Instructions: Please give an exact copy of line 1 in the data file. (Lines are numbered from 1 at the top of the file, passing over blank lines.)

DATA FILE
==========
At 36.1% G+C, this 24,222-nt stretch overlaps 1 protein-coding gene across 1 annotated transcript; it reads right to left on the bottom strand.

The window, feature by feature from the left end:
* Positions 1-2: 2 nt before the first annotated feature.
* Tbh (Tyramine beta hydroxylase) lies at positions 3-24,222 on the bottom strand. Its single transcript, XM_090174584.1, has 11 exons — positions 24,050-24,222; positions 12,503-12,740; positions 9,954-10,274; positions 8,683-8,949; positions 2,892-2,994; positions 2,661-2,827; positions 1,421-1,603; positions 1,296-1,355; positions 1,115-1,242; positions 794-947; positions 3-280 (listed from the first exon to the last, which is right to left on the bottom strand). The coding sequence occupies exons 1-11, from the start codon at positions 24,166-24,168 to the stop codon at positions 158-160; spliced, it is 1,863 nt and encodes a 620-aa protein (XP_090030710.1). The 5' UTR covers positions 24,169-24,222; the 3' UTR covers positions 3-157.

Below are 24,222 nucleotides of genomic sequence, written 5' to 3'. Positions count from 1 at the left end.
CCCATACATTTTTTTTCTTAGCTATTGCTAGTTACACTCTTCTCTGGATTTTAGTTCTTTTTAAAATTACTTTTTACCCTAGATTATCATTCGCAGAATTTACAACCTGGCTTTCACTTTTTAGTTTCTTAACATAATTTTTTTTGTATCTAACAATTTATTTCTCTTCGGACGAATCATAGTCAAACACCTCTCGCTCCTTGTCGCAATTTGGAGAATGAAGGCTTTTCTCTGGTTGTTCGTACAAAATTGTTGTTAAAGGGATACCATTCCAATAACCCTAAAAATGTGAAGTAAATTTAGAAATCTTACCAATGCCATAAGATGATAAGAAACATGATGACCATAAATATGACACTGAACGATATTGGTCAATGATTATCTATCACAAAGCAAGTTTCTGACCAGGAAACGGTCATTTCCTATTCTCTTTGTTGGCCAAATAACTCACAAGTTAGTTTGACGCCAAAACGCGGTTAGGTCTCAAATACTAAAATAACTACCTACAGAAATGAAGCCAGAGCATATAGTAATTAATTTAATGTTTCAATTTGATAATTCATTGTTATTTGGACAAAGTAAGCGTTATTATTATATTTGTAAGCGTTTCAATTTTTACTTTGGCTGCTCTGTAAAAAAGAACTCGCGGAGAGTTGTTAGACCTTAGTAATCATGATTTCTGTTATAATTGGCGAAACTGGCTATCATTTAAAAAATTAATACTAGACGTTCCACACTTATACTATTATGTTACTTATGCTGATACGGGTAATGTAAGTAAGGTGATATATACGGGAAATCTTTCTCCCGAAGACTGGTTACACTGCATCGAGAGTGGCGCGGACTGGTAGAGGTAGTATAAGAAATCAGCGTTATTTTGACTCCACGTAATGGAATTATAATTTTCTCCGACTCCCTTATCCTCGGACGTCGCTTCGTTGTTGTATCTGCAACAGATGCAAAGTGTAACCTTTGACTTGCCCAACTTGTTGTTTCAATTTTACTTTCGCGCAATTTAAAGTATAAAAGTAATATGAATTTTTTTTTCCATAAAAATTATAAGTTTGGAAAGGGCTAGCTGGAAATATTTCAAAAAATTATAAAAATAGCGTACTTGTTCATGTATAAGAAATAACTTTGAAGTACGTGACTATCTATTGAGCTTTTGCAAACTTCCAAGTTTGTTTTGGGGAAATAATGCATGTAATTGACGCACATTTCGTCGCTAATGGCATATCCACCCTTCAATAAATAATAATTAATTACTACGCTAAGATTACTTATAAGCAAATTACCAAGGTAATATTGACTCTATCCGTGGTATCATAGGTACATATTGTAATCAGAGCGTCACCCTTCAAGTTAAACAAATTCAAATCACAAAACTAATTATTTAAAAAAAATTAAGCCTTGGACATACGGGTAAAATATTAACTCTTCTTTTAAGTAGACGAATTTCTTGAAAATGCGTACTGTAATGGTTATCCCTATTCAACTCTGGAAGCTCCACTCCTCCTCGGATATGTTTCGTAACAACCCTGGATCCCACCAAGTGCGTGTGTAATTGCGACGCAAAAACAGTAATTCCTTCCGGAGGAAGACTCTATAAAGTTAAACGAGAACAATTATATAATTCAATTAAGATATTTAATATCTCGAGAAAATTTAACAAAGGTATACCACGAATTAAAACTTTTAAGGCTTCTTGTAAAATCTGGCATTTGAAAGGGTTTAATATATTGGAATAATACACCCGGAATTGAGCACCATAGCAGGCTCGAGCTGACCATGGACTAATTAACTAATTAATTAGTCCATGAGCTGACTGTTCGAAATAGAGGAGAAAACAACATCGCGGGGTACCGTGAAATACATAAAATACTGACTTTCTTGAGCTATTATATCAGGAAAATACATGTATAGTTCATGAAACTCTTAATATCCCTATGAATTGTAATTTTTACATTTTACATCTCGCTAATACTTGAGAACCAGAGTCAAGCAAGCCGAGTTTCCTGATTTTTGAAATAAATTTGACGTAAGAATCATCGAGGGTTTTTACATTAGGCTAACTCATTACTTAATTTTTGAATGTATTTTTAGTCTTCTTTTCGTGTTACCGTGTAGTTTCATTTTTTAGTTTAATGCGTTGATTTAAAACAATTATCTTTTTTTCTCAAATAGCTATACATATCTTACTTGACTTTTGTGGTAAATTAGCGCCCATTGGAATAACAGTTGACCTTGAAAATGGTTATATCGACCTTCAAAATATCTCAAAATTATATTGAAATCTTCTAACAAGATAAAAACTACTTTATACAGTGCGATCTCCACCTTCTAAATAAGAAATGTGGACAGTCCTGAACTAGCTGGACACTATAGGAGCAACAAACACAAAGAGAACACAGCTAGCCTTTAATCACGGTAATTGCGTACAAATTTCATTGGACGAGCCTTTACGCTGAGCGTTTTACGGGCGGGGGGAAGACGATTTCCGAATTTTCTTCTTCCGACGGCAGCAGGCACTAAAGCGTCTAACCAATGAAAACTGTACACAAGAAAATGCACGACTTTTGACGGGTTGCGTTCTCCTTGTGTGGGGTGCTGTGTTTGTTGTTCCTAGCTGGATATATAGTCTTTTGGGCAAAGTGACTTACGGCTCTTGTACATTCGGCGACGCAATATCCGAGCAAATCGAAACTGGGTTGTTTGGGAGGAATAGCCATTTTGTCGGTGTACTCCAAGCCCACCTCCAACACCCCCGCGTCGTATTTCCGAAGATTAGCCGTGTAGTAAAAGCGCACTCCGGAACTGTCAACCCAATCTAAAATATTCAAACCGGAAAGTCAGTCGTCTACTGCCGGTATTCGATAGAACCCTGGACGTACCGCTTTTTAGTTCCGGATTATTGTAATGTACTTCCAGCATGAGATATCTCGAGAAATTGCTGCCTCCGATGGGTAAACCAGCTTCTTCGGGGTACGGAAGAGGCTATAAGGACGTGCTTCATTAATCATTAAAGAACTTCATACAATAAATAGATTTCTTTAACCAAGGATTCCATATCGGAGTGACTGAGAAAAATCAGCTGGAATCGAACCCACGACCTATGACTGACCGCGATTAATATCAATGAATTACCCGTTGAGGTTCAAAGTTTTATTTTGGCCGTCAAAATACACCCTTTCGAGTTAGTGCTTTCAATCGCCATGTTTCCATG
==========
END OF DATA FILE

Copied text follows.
At 36.1% G+C, this 24,222-nt stretch overlaps 1 protein-coding gene across 1 annotated transcript; it reads right to left on the bottom strand.